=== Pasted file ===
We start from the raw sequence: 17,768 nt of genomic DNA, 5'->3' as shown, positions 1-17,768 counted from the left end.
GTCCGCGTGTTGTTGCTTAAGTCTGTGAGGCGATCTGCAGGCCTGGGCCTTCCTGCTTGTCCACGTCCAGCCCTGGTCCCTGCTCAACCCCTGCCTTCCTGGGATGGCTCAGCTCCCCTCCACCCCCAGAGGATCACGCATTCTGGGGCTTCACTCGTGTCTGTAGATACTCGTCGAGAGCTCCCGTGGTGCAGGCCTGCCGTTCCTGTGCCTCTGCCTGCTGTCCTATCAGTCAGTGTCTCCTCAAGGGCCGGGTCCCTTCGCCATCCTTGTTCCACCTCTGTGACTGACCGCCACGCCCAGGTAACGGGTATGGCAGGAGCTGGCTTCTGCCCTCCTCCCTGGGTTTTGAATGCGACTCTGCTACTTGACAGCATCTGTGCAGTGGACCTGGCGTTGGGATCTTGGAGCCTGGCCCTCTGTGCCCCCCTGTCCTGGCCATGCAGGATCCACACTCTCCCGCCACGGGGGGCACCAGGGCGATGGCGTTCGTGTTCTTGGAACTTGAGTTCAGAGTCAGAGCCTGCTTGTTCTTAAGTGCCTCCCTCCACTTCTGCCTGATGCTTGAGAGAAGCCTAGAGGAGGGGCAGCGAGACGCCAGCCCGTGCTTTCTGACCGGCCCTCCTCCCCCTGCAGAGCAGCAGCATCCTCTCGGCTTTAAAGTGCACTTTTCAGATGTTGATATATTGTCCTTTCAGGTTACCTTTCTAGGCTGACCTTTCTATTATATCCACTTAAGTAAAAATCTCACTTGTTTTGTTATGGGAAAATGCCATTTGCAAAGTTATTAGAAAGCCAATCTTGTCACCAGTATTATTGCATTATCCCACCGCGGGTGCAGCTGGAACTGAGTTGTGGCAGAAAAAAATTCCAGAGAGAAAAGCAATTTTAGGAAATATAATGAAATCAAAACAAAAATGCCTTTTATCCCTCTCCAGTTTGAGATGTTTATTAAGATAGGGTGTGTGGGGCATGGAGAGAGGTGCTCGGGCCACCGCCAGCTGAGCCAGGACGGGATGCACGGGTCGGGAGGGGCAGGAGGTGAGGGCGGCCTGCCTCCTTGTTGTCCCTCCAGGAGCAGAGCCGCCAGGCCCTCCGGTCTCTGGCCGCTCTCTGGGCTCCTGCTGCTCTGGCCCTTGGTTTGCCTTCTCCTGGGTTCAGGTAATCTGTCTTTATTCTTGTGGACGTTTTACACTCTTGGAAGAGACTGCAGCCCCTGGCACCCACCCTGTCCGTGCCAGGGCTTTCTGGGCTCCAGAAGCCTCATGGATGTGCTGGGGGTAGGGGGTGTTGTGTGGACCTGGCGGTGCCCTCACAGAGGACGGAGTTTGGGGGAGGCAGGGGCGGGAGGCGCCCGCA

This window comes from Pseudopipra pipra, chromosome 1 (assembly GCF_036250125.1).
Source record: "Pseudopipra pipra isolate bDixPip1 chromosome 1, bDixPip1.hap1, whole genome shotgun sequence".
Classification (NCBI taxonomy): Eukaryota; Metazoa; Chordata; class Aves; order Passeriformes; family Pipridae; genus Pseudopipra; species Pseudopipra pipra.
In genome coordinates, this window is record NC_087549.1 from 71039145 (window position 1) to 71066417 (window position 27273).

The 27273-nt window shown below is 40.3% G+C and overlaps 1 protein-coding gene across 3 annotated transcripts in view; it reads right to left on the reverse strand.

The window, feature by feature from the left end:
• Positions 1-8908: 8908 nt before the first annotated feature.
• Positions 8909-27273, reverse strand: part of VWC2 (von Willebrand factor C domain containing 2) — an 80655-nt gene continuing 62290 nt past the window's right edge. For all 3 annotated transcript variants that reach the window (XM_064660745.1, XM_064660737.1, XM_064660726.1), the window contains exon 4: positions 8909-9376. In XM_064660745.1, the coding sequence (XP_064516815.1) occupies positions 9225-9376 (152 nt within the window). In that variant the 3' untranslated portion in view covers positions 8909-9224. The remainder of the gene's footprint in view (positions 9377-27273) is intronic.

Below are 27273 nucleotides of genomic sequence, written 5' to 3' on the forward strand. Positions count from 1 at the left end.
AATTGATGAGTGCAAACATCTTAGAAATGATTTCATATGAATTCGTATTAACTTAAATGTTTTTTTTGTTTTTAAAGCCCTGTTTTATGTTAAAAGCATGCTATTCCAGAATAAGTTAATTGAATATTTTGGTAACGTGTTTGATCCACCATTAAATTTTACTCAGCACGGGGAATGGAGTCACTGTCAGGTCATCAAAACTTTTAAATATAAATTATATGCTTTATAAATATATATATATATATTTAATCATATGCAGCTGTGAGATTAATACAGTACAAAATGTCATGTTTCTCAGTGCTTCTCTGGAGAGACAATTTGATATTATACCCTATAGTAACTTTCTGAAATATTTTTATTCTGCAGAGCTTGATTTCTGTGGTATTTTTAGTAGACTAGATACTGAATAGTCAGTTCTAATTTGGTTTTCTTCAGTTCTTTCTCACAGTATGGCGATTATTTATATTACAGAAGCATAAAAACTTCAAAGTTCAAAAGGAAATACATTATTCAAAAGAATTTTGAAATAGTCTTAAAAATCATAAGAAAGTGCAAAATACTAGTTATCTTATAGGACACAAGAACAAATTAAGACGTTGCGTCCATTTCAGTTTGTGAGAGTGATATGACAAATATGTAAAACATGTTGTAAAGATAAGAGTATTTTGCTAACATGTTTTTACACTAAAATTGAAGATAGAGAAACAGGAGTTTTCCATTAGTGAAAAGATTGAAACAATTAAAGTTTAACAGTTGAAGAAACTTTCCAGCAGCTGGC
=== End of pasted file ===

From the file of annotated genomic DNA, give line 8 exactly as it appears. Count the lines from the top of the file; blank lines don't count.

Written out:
The window, feature by feature from the left end: